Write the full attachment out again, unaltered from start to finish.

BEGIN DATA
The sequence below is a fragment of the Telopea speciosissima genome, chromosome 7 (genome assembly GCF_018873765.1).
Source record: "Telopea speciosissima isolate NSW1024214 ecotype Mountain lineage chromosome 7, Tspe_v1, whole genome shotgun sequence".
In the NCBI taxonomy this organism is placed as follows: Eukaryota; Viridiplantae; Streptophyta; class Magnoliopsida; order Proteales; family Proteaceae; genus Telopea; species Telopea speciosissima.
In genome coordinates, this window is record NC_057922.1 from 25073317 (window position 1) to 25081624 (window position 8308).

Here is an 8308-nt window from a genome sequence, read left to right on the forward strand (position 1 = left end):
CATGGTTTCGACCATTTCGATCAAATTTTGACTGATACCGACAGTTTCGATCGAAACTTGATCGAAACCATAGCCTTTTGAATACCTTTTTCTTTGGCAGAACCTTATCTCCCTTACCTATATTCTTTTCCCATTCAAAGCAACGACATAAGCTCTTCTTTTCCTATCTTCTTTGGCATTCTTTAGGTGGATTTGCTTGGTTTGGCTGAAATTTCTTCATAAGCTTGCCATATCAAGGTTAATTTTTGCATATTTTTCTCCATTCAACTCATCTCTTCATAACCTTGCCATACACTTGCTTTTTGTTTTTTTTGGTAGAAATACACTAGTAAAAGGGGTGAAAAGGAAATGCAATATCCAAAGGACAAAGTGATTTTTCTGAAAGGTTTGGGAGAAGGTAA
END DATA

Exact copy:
The sequence below is a fragment of the Telopea speciosissima genome, chromosome 7 (genome assembly GCF_018873765.1).
Source record: "Telopea speciosissima isolate NSW1024214 ecotype Mountain lineage chromosome 7, Tspe_v1, whole genome shotgun sequence".
In the NCBI taxonomy this organism is placed as follows: Eukaryota; Viridiplantae; Streptophyta; class Magnoliopsida; order Proteales; family Proteaceae; genus Telopea; species Telopea speciosissima.
In genome coordinates, this window is record NC_057922.1 from 25073317 (window position 1) to 25081624 (window position 8308).

Here is an 8308-nt window from a genome sequence, read left to right on the forward strand (position 1 = left end):
CATGGTTTCGACCATTTCGATCAAATTTTGACTGATACCGACAGTTTCGATCGAAACTTGATCGAAACCATAGCCTTTTGAATACCTTTTTCTTTGGCAGAACCTTATCTCCCTTACCTATATTCTTTTCCCATTCAAAGCAACGACATAAGCTCTTCTTTTCCTATCTTCTTTGGCATTCTTTAGGTGGATTTGCTTGGTTTGGCTGAAATTTCTTCATAAGCTTGCCATATCAAGGTTAATTTTTGCATATTTTTCTCCATTCAACTCATCTCTTCATAACCTTGCCATACACTTGCTTTTTGTTTTTTTTGGTAGAAATACACTAGTAAAAGGGGTGAAAAGGAAATGCAATATCCAAAGGACAAAGTGATTTTTCTGAAAGGTTTGGGAGAAGGTAA